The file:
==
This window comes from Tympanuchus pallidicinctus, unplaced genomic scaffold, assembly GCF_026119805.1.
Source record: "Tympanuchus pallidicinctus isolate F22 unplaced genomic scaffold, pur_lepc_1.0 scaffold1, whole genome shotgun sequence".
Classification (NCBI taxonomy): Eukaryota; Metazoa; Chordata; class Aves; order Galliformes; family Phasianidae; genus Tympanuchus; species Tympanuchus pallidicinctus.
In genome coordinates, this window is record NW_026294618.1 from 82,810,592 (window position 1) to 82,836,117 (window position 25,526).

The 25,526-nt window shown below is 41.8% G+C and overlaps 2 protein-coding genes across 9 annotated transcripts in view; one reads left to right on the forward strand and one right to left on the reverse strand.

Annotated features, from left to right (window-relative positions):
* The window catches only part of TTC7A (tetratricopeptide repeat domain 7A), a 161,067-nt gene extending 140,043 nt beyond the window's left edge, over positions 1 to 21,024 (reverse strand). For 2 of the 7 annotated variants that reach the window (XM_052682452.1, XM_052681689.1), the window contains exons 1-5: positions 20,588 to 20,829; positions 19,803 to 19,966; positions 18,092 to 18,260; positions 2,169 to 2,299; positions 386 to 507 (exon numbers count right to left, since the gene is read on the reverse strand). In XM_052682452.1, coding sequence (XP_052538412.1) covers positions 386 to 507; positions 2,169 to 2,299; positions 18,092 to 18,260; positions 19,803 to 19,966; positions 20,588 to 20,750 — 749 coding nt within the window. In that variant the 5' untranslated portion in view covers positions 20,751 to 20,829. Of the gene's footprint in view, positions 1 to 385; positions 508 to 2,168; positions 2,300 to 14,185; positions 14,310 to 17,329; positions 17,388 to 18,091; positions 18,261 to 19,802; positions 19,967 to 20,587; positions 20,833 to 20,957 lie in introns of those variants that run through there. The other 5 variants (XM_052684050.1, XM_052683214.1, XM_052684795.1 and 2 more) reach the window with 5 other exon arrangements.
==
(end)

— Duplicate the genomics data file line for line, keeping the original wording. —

This window comes from Tympanuchus pallidicinctus, unplaced genomic scaffold, assembly GCF_026119805.1.
Source record: "Tympanuchus pallidicinctus isolate F22 unplaced genomic scaffold, pur_lepc_1.0 scaffold1, whole genome shotgun sequence".
Classification (NCBI taxonomy): Eukaryota; Metazoa; Chordata; class Aves; order Galliformes; family Phasianidae; genus Tympanuchus; species Tympanuchus pallidicinctus.
In genome coordinates, this window is record NW_026294618.1 from 82,810,592 (window position 1) to 82,836,117 (window position 25,526).

The 25,526-nt window shown below is 41.8% G+C and overlaps 2 protein-coding genes across 9 annotated transcripts in view; one reads left to right on the forward strand and one right to left on the reverse strand.

Annotated features, from left to right (window-relative positions):
* The window catches only part of TTC7A (tetratricopeptide repeat domain 7A), a 161,067-nt gene extending 140,043 nt beyond the window's left edge, over positions 1 to 21,024 (reverse strand). For 2 of the 7 annotated variants that reach the window (XM_052682452.1, XM_052681689.1), the window contains exons 1-5: positions 20,588 to 20,829; positions 19,803 to 19,966; positions 18,092 to 18,260; positions 2,169 to 2,299; positions 386 to 507 (exon numbers count right to left, since the gene is read on the reverse strand). In XM_052682452.1, coding sequence (XP_052538412.1) covers positions 386 to 507; positions 2,169 to 2,299; positions 18,092 to 18,260; positions 19,803 to 19,966; positions 20,588 to 20,750 — 749 coding nt within the window. In that variant the 5' untranslated portion in view covers positions 20,751 to 20,829. Of the gene's footprint in view, positions 1 to 385; positions 508 to 2,168; positions 2,300 to 14,185; positions 14,310 to 17,329; positions 17,388 to 18,091; positions 18,261 to 19,802; positions 19,967 to 20,587; positions 20,833 to 20,957 lie in introns of those variants that run through there. The other 5 variants (XM_052684050.1, XM_052683214.1, XM_052684795.1 and 2 more) reach the window with 5 other exon arrangements.